Only landlords and investors gain from rising property prices
It's sad to read reports of higher suicide rates in Hong Kong ("Suicides on rise among young Hongkongers", September 10). This is in part due to unaffordable property prices and lack of social mobility.
Increased rents have presumably led to fees in Hong Kong's private and direct subsidy schools increasing, some by as much as 20 per cent, which imposes a heavier financial burden on parents.
Higher rents must also lead to doctors raising their consultation fees and trying to squeeze in more patients.
The city's birth rate continues to fall. Again, unaffordable property prices are leading to many couples delaying weddings and their decision to start a family.
In an interview, the newly-crowned Miss Hong Kong wondered if she would be able to afford to own a home in Hong Kong. This, despite the fact that she is a law graduate from Cambridge University and you would have thought she should not have to worry about such things.
Opportunistic politicians and pro-business groups (linked to the property sector) resort to scare tactics. They refer to falling tourist numbers hitting the retail sector. The fact is that the main beneficiaries of luxury retail outlets are Hong Kong's rich landlords.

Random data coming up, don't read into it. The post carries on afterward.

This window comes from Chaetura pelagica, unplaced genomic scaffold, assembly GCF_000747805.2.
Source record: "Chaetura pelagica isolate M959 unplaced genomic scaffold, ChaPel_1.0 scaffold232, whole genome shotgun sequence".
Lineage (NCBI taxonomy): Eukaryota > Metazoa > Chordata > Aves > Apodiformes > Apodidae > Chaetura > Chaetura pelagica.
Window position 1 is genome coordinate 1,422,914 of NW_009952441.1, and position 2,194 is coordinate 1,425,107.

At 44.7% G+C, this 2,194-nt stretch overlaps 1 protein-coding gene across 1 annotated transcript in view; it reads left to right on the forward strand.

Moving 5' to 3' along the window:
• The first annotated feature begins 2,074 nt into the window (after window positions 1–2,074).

Many of our young people, especially youths and the working class, feel pessimistic about their prospects for upward social mobility. It is a shame that the main measurement of such upward mobility is owning a home.
The city's property tycoons and property firms continue to report handsome profits. They lobby for less government interference and fewer regulations and hide behind the façade of a "free market".
Officials such as our financial secretary talk tough about the control measures that could be implemented to curb prices. Oddly, the focus now is more about increasing tourist numbers in an attempt to boost Hong Kong's economy.
An increase in property prices does not create more property. It does not bring economic gains or lead to an increase in flat sizes or in the number of units on the market.
The only people who make monetary gains are landlords and investors and many of these investors are not even from Hong Kong. The general community does not gain from this method of wealth creation.
A society with skyrocketing property prices is a bad economic model. It does not lead to the majority of Hongkongers being better off.
Bernard E. S. Lee, Tsuen Wan